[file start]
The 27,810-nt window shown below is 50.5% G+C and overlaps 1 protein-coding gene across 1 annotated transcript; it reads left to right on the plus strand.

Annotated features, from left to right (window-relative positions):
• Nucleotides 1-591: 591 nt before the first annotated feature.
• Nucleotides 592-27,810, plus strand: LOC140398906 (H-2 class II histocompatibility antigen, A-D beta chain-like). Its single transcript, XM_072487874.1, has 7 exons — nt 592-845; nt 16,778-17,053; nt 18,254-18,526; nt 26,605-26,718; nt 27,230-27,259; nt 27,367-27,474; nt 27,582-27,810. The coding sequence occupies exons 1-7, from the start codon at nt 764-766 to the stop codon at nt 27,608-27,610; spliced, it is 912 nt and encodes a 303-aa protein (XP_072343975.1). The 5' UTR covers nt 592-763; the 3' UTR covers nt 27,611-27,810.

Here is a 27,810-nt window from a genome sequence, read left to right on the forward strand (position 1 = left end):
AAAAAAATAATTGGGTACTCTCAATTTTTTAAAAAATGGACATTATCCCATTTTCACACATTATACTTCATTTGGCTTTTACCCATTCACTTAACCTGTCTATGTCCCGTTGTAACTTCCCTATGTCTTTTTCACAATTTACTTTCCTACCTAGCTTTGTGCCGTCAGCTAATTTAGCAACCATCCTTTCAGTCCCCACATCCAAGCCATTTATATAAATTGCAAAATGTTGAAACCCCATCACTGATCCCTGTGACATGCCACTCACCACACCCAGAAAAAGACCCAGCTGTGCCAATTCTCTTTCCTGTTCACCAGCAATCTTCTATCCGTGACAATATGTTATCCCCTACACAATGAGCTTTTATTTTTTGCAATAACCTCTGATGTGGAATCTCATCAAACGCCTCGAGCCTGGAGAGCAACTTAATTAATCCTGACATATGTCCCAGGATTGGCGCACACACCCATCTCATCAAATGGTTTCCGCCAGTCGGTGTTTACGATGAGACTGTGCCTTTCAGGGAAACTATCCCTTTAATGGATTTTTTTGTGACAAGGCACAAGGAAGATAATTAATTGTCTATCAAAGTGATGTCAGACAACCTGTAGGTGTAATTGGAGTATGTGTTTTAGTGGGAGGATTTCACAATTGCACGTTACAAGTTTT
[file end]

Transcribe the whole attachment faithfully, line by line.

The 27,810-nt window shown below is 50.5% G+C and overlaps 1 protein-coding gene across 1 annotated transcript; it reads left to right on the plus strand.

Annotated features, from left to right (window-relative positions):
• Nucleotides 1-591: 591 nt before the first annotated feature.
• Nucleotides 592-27,810, plus strand: LOC140398906 (H-2 class II histocompatibility antigen, A-D beta chain-like). Its single transcript, XM_072487874.1, has 7 exons — nt 592-845; nt 16,778-17,053; nt 18,254-18,526; nt 26,605-26,718; nt 27,230-27,259; nt 27,367-27,474; nt 27,582-27,810. The coding sequence occupies exons 1-7, from the start codon at nt 764-766 to the stop codon at nt 27,608-27,610; spliced, it is 912 nt and encodes a 303-aa protein (XP_072343975.1). The 5' UTR covers nt 592-763; the 3' UTR covers nt 27,611-27,810.

Here is a 27,810-nt window from a genome sequence, read left to right on the forward strand (position 1 = left end):
AAAAAAATAATTGGGTACTCTCAATTTTTTAAAAAATGGACATTATCCCATTTTCACACATTATACTTCATTTGGCTTTTACCCATTCACTTAACCTGTCTATGTCCCGTTGTAACTTCCCTATGTCTTTTTCACAATTTACTTTCCTACCTAGCTTTGTGCCGTCAGCTAATTTAGCAACCATCCTTTCAGTCCCCACATCCAAGCCATTTATATAAATTGCAAAATGTTGAAACCCCATCACTGATCCCTGTGACATGCCACTCACCACACCCAGAAAAAGACCCAGCTGTGCCAATTCTCTTTCCTGTTCACCAGCAATCTTCTATCCGTGACAATATGTTATCCCCTACACAATGAGCTTTTATTTTTTGCAATAACCTCTGATGTGGAATCTCATCAAACGCCTCGAGCCTGGAGAGCAACTTAATTAATCCTGACATATGTCCCAGGATTGGCGCACACACCCATCTCATCAAATGGTTTCCGCCAGTCGGTGTTTACGATGAGACTGTGCCTTTCAGGGAAACTATCCCTTTAATGGATTTTTTTGTGACAAGGCACAAGGAAGATAATTAATTGTCTATCAAAGTGATGTCAGACAACCTGTAGGTGTAATTGGAGTATGTGTTTTAGTGGGAGGATTTCACAATTGCACGTTACAAGTTTT